Project Management

It is rather interesting when you have experience in project management covering several years and projects the size from what would be equivalent to building a pine wood derby car to multiyear multi team, multiple million dollars such as I have managed in CADAM (now Dassault Systems) , at USAA Federal Savings Bank, Configuresoft, and others.

Looking back at those projects, the "mechanics" of managing them from a best practice perspective in the industry hasn't really changed that much. We still need to create work break-downs, task dependencies, baselines, estimates etc. What has changed is that you now get PMI certificates etc. for something that is essentially a good personal trait, namely an orderly logical way of working through tasks, load balancing based on capabilities, good risk assessment and risk management skills. The later skills are not something you learn by getting a certificate.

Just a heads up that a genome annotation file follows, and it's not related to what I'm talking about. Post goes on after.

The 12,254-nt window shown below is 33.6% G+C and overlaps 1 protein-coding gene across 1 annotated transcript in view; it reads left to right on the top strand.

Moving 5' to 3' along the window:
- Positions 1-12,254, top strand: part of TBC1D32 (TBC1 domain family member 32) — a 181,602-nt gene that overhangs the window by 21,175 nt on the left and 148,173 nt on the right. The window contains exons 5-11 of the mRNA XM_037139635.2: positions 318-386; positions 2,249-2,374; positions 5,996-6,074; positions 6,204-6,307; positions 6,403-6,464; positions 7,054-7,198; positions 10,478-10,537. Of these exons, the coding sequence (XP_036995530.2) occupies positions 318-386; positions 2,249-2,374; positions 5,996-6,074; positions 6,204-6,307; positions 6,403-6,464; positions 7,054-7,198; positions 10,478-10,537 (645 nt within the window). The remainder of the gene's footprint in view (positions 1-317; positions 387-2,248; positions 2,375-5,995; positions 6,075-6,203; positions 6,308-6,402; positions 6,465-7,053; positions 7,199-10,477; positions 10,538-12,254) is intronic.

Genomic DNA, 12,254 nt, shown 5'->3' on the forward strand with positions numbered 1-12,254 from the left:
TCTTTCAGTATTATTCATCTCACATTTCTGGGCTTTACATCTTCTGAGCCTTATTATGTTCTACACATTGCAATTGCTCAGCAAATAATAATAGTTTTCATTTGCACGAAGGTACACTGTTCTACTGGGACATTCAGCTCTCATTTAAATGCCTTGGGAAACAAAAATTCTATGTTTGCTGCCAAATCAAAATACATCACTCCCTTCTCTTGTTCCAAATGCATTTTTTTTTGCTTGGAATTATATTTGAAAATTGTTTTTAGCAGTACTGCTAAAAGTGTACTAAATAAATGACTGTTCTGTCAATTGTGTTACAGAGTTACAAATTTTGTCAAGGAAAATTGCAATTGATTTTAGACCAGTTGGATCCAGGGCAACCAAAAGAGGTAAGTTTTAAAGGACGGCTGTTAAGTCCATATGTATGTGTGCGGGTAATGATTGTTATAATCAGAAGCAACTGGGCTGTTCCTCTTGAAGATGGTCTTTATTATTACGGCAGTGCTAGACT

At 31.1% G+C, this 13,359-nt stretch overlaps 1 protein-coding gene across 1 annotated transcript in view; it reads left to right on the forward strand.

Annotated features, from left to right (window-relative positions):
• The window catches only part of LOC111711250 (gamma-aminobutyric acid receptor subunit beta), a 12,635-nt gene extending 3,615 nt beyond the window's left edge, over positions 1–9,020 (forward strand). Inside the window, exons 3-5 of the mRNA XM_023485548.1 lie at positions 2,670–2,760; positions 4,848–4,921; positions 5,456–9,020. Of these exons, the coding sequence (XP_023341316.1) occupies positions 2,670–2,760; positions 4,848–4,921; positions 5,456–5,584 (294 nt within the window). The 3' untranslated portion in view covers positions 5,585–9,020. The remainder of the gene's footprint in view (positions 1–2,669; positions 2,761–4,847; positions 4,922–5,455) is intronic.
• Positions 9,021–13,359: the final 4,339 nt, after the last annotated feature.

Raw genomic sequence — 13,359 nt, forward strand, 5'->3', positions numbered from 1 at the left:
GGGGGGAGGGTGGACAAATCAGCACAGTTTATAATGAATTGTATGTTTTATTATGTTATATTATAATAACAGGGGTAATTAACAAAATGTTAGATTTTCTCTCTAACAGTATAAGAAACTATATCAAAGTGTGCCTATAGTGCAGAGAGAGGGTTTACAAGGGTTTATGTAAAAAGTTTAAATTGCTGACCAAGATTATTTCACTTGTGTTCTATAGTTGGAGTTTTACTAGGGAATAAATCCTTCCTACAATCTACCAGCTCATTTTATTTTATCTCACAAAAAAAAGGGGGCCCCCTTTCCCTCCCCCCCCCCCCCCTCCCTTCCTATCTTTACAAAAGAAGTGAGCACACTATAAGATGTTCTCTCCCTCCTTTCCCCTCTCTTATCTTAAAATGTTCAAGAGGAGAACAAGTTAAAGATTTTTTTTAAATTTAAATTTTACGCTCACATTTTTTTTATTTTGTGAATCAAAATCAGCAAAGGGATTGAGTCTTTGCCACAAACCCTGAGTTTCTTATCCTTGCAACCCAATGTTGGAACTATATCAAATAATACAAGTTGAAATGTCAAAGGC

The whole subject came to my mind today because a newly crowned project manager at a client I work at has asked his team for written status reports (weekly) and daily stand-up meetings. While I managed 3 teams with 25 members, I never asked for written status reports because I knew what they were working on and whether they were ahead or behind their goal.

There is a similarity between the ability to effectively manage a project and the ability to program well. Programming environments can be classified as to whether they enable, support, or even enforce certain behavior. Nevertheless, none of them are preventing you from doing it in a well organized way.